Developing Equity Protocols for CalWild’s Programs
For years, CalWild’s Board of Directors and Staff have been working to understand the legacies of racism, sexism, elitism, and other problems that have plagued the conservation movement. Grappling with this exclusionary and prejudice past can only be overcome through consistent dedication, self-reflection, and a persistent, long-term effort.
At the end of 2019, CalWild adopted its first equity and inclusion statement. The statement was adopted after a long process with the Board and Staff to understand the conservation movement’s sometimes sordid history. By adopting the statement, the Board hoped to ingrain the stated values into all of our work.
To both deepen and further CalWild’s commitment to equitable access and use of public lands, we also had an opportunity, provided by a generous major donor, to hire our first San Joaquin Valley Organizer to engage the communities in the Valley on the public lands around them.
That hire was part of an organizational transition to integrate equity and inclusion into all of our work. To that end, we launched the Public Lands Equity and Resilience Program to publicly elevate these statements and hold ourselves accountable in living up to our professed values.
Adopting the equity protocols below for all of our programs and campaigns is the next step in this process.
The adoption of specific equity protocols is designed to emphasize measures that our campaigns should take to ensure that voices historically left out of conservation efforts are now included. CalWild prides itself on including groups rarely engaged by other conservation organizations. However, by codifying these protocols, we are making it both official organization policy and practice. Listed below are the values we hold that drive our work and the specific protocols and actions necessary to embody those values. Please let us know if you have any feedback.
CalWild’s Official Equity Protocols
Value #1: We love and respect the land and waterways we work to protect. Many others feel the same both today and throughout history. It is our job to understand that background and connect to those who want to protect it as well.
- Do your homework early
- Research and learn about the history of the region. Who has cultural or historic ties to the area? Is it of importance to any groups outside of the conservation community?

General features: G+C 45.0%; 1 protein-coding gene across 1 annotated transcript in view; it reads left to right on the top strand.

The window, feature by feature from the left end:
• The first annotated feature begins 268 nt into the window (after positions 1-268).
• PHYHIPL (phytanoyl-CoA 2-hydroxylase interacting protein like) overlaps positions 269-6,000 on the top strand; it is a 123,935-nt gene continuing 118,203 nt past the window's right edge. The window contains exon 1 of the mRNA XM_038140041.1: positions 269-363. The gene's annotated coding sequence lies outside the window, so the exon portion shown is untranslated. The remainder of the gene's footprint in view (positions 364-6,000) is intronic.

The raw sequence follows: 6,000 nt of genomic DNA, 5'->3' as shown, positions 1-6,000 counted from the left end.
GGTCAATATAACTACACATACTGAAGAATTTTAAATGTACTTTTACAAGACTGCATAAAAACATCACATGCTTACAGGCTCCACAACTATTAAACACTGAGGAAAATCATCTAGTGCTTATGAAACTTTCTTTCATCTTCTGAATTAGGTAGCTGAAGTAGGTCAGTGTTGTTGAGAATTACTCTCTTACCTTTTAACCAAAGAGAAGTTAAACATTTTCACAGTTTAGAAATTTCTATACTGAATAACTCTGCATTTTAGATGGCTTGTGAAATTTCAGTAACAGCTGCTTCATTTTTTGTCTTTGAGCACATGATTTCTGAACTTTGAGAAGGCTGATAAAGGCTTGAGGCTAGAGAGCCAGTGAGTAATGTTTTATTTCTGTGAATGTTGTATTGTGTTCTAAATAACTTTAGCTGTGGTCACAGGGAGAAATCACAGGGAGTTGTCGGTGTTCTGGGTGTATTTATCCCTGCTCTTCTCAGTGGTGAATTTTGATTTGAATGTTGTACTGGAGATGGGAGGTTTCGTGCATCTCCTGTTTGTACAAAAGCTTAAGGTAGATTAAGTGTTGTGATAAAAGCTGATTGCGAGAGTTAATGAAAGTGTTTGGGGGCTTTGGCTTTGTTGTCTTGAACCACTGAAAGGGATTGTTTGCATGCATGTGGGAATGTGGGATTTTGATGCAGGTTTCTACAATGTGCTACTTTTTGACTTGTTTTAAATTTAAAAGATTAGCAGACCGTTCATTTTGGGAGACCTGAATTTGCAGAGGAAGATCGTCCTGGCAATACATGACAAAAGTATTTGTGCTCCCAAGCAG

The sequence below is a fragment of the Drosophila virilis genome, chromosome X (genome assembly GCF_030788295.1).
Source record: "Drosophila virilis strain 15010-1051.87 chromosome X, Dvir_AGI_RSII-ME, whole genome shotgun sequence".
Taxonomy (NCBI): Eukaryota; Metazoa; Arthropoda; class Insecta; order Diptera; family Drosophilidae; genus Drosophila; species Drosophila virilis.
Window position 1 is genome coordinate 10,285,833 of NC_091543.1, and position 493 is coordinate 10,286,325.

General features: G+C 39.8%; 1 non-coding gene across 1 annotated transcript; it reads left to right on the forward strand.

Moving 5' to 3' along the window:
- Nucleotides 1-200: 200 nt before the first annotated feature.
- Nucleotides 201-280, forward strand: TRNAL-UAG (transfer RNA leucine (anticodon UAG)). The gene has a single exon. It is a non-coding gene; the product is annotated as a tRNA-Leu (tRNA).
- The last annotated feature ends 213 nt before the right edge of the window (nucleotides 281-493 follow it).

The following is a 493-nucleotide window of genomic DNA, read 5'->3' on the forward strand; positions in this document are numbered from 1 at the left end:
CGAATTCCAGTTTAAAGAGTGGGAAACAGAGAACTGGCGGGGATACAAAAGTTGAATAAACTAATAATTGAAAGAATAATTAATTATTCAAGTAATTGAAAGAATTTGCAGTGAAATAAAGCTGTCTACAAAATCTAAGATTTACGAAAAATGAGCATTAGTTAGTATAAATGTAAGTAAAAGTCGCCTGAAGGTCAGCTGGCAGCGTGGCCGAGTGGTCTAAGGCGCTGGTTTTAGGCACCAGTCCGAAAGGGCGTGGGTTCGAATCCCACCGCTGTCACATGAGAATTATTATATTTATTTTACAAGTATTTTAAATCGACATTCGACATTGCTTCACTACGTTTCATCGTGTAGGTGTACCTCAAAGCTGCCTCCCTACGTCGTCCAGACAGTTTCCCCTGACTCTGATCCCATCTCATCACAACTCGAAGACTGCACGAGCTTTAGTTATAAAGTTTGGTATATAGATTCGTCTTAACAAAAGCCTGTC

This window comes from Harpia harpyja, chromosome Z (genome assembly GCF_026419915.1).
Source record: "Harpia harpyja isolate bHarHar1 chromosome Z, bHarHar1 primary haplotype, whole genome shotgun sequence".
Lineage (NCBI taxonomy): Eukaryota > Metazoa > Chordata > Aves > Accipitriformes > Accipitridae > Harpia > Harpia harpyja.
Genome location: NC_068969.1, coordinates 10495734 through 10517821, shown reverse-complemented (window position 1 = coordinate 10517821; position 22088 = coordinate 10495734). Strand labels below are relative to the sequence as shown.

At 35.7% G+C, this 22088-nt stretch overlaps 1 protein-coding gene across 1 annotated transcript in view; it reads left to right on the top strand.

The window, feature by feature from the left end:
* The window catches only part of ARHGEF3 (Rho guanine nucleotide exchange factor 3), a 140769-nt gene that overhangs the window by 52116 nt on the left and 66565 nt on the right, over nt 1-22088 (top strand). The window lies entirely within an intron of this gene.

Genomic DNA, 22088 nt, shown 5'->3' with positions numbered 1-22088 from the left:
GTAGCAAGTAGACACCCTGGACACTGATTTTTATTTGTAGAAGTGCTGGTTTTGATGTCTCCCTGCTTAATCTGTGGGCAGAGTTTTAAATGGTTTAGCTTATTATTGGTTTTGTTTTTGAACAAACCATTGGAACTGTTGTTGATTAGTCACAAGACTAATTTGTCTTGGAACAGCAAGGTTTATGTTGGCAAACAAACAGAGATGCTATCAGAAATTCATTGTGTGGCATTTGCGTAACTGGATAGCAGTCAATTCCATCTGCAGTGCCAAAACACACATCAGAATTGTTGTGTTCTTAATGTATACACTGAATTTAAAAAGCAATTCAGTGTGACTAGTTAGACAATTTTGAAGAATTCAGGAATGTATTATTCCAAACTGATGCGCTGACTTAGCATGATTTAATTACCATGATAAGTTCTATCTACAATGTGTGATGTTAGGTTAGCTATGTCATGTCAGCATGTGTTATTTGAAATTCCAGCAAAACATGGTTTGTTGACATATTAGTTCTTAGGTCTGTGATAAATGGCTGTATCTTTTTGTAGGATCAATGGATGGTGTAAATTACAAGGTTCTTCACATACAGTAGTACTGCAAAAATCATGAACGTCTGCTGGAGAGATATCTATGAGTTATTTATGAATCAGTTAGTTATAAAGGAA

- Prioritize outreach to people and groups who have not been historically engaged by the conservation movement including Tribes, Black and Latinx communities, low-income/working class communities, youth, people with disabilities, and other minority groups.
Value #2: The importance of protecting the values encompassed by public lands are not uniformly held or understood in exactly the same way. Therefore, we must approach those who value these wild places in their own way with an open-mind and without narrow preconceived notions about the process or the precise outcomes of public lands conservation campaigns. Such input is invaluable in helping to shape a successful, modern conservation proposal.
- Make initial outreach without conditions or “pre-baked” ideas
- As we engage in these efforts, CalWild staff should make initial outreach with the intention of understanding a potential partner or interested party’s vision for an area and without an expectation of future support. This is simply about listening to their perspective. It is our job to integrate that perspective, if applicable, to our work in an area.
Value #3: CalWild is fully aware of the mixed history of the environmental movement. With that understanding, we believe it is incumbent upon us to elevate voices of groups historically marginalized in these conversations and ensure a meaningful role in the decision-making process.
- Develop projects or campaigns in a collaborative manner. Incorporate the feedback you get in a listening tour and be open to changing it as you seek specific feedback on a proposal.
- While the front-end engagement is most important and the most often neglected, historically marginalized groups should be empowered with meaningful leadership roles. In an ideal world, we would be empowering them to do much of the direct engagement with lawmakers and other significant stakeholders.